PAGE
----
Matter is messy and entangled, like social relationships, like legal agreements. It exists on a continuous plane, vibrant with connections. People fear or are excited by the total networking of the physical world that the Internet of Things promises. But matter has always been already networked – our bloody, fleshy, gaseous bodies are networked with the atmosphere, with the plants around us, with the bacteria in our guts and on our skin, with the viruses that have been essential to our evolution, with the sound waves that set the fluid in our ears rippling.
There’s a sadness to a disused public telephone in the GPO, to an obsolete Eircom phone card, that’s more than nostalgia. As we lose these objects we can touch and walk around and place our bodies in relation to, we lose a sense of control. It’s the difference between ringing your phone provider and speaking to a person, and ringing your phone provider and listening to a robot. Speaking to a person feels like access; speaking to a robot feels like enclosure, the closing out of sympathetic lines of communication.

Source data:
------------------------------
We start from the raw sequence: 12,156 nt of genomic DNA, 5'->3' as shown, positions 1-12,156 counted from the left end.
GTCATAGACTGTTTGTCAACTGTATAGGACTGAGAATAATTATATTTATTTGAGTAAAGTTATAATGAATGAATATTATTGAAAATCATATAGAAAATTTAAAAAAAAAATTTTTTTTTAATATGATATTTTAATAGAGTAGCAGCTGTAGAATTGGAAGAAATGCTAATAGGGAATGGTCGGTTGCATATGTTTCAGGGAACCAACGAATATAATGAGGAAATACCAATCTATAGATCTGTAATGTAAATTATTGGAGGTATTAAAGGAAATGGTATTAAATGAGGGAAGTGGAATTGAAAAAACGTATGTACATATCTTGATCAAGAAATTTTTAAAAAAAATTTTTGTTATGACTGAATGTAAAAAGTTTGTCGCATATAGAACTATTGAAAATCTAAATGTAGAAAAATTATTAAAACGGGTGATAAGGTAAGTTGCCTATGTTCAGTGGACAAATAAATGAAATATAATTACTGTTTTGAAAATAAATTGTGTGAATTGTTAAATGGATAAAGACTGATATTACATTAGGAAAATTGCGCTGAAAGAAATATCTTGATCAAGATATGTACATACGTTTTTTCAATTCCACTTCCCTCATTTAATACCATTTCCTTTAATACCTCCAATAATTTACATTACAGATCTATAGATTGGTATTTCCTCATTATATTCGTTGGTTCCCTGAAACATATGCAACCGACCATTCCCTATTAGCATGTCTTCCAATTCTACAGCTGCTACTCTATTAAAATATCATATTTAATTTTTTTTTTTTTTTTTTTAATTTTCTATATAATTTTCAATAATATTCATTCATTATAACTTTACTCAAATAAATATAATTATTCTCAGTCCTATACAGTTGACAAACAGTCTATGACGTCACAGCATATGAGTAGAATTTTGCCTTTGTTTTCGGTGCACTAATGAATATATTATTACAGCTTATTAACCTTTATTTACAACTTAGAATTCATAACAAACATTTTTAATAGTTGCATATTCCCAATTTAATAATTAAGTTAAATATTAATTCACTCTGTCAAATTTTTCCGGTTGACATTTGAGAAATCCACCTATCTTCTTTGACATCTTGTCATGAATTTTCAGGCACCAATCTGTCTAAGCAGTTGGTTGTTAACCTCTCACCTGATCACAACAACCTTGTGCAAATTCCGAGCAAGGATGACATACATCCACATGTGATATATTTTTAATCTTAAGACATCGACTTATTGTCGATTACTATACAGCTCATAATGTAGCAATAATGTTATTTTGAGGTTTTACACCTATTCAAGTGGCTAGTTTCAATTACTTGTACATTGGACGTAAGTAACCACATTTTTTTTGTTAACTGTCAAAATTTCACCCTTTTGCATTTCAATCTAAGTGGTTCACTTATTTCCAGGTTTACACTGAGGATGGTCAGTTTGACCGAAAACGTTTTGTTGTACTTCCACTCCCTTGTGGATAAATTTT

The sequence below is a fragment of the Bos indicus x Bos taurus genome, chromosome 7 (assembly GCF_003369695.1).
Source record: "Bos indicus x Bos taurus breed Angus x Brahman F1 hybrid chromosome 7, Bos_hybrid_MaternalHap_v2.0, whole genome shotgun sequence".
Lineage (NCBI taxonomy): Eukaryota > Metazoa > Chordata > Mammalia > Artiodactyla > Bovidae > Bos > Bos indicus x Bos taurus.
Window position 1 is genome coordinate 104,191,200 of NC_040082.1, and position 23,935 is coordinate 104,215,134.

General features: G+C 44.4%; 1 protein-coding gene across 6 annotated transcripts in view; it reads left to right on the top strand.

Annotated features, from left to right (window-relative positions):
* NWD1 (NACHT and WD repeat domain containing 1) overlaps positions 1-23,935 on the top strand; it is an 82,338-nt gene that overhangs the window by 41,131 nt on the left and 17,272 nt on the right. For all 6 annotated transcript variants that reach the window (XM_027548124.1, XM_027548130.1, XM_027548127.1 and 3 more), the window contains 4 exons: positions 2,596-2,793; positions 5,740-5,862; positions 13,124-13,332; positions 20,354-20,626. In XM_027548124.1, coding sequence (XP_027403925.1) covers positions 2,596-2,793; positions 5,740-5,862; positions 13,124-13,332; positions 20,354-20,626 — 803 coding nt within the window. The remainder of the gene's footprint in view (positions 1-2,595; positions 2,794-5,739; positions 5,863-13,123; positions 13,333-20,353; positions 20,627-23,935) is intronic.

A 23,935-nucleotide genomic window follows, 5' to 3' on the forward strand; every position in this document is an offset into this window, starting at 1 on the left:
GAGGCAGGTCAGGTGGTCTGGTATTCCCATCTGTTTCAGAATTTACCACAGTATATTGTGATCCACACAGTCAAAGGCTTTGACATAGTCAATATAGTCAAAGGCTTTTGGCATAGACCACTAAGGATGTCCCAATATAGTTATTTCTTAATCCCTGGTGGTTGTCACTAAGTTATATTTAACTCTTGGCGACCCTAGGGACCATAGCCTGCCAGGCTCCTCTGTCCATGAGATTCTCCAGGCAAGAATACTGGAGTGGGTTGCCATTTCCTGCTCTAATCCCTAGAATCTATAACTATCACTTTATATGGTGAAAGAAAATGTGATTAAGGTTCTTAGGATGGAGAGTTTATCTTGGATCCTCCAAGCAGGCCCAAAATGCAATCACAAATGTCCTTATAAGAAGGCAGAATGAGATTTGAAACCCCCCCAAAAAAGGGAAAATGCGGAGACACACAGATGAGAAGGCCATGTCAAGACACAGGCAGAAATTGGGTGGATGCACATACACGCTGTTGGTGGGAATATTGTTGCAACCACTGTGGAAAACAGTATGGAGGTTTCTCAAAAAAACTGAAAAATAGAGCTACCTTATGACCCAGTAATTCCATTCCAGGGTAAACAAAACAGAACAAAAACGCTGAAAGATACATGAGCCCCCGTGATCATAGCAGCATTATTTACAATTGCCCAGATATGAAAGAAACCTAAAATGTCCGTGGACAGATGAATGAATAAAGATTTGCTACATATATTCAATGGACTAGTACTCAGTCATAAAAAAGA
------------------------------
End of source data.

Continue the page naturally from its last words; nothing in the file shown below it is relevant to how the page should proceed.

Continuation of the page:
Radio waves (including the waves that transmit Wifi) are all around us and pass through us – with a homemade antenna made from piano wire and a tin, you can tune into aural glitches in the ether that sound like the universe talking. These glitches have no human purpose, but they’re of the same material as the more orderly, official highways of telecommunications. Whether visible (Eircom phone cards) or invisible (radio/Wifi waves), matter is matter; what matters is how we manipulate it, or grant or withhold access to it, or value it. If the digital world seems enclosed, it’s not because of its materiality. Who keeps the ledger of costs and benefits? Who decides what counts as a valuable piece of history, and what should be paved over with a petrol station forecourt?
There are tendrils of hope in independent mobile phone repair shops, like plants growing through cracks in the pavement. Just as homemade antennae allowed people to interact with the materiality of radio waves, early digital publishing technologies like Geocities and gifs offered users a way in to the digital ether, a way to create and communicate that was not monetised. These technologies have been used to create some of the artworks hidden throughout this project.
This website, designed by BrassNeck Press, is itself a network, a tissue of connections between the work of artists exploring pre-millenium networks as potential sites of technological emancipation. But there are no official highways through it – just a voyage of discovery.